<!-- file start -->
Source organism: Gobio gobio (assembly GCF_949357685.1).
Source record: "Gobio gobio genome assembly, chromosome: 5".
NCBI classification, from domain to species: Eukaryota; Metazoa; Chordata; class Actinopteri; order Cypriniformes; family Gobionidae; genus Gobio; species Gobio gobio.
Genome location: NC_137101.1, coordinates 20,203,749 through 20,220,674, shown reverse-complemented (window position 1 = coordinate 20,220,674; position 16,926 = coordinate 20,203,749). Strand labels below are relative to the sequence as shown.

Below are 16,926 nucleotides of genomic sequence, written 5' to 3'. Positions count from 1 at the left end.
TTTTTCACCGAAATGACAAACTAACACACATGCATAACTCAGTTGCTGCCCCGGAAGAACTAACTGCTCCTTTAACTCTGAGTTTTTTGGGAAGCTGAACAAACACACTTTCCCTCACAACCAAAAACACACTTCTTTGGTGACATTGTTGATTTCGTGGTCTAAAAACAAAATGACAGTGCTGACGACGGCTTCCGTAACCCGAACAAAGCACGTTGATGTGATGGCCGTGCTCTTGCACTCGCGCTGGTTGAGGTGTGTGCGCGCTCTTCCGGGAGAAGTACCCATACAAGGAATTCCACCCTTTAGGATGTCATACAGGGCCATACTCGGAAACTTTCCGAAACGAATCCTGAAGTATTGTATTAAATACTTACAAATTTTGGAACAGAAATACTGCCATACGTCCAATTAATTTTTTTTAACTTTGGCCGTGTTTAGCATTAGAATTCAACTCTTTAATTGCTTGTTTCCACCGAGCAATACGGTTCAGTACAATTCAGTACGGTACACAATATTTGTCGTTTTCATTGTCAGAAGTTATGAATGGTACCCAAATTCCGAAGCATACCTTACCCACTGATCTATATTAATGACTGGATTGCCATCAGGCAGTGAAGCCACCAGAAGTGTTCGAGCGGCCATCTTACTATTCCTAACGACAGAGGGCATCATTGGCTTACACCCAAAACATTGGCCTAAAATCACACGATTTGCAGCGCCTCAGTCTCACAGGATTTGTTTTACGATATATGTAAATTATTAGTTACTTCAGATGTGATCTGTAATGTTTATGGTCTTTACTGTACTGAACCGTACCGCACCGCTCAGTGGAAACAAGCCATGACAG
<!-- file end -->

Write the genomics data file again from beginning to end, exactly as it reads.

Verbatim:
Source organism: Gobio gobio (assembly GCF_949357685.1).
Source record: "Gobio gobio genome assembly, chromosome: 5".
NCBI classification, from domain to species: Eukaryota; Metazoa; Chordata; class Actinopteri; order Cypriniformes; family Gobionidae; genus Gobio; species Gobio gobio.
Genome location: NC_137101.1, coordinates 20,203,749 through 20,220,674, shown reverse-complemented (window position 1 = coordinate 20,220,674; position 16,926 = coordinate 20,203,749). Strand labels below are relative to the sequence as shown.

Below are 16,926 nucleotides of genomic sequence, written 5' to 3'. Positions count from 1 at the left end.
TTTTTCACCGAAATGACAAACTAACACACATGCATAACTCAGTTGCTGCCCCGGAAGAACTAACTGCTCCTTTAACTCTGAGTTTTTTGGGAAGCTGAACAAACACACTTTCCCTCACAACCAAAAACACACTTCTTTGGTGACATTGTTGATTTCGTGGTCTAAAAACAAAATGACAGTGCTGACGACGGCTTCCGTAACCCGAACAAAGCACGTTGATGTGATGGCCGTGCTCTTGCACTCGCGCTGGTTGAGGTGTGTGCGCGCTCTTCCGGGAGAAGTACCCATACAAGGAATTCCACCCTTTAGGATGTCATACAGGGCCATACTCGGAAACTTTCCGAAACGAATCCTGAAGTATTGTATTAAATACTTACAAATTTTGGAACAGAAATACTGCCATACGTCCAATTAATTTTTTTTAACTTTGGCCGTGTTTAGCATTAGAATTCAACTCTTTAATTGCTTGTTTCCACCGAGCAATACGGTTCAGTACAATTCAGTACGGTACACAATATTTGTCGTTTTCATTGTCAGAAGTTATGAATGGTACCCAAATTCCGAAGCATACCTTACCCACTGATCTATATTAATGACTGGATTGCCATCAGGCAGTGAAGCCACCAGAAGTGTTCGAGCGGCCATCTTACTATTCCTAACGACAGAGGGCATCATTGGCTTACACCCAAAACATTGGCCTAAAATCACACGATTTGCAGCGCCTCAGTCTCACAGGATTTGTTTTACGATATATGTAAATTATTAGTTACTTCAGATGTGATCTGTAATGTTTATGGTCTTTACTGTACTGAACCGTACCGCACCGCTCAGTGGAAACAAGCCATGACAG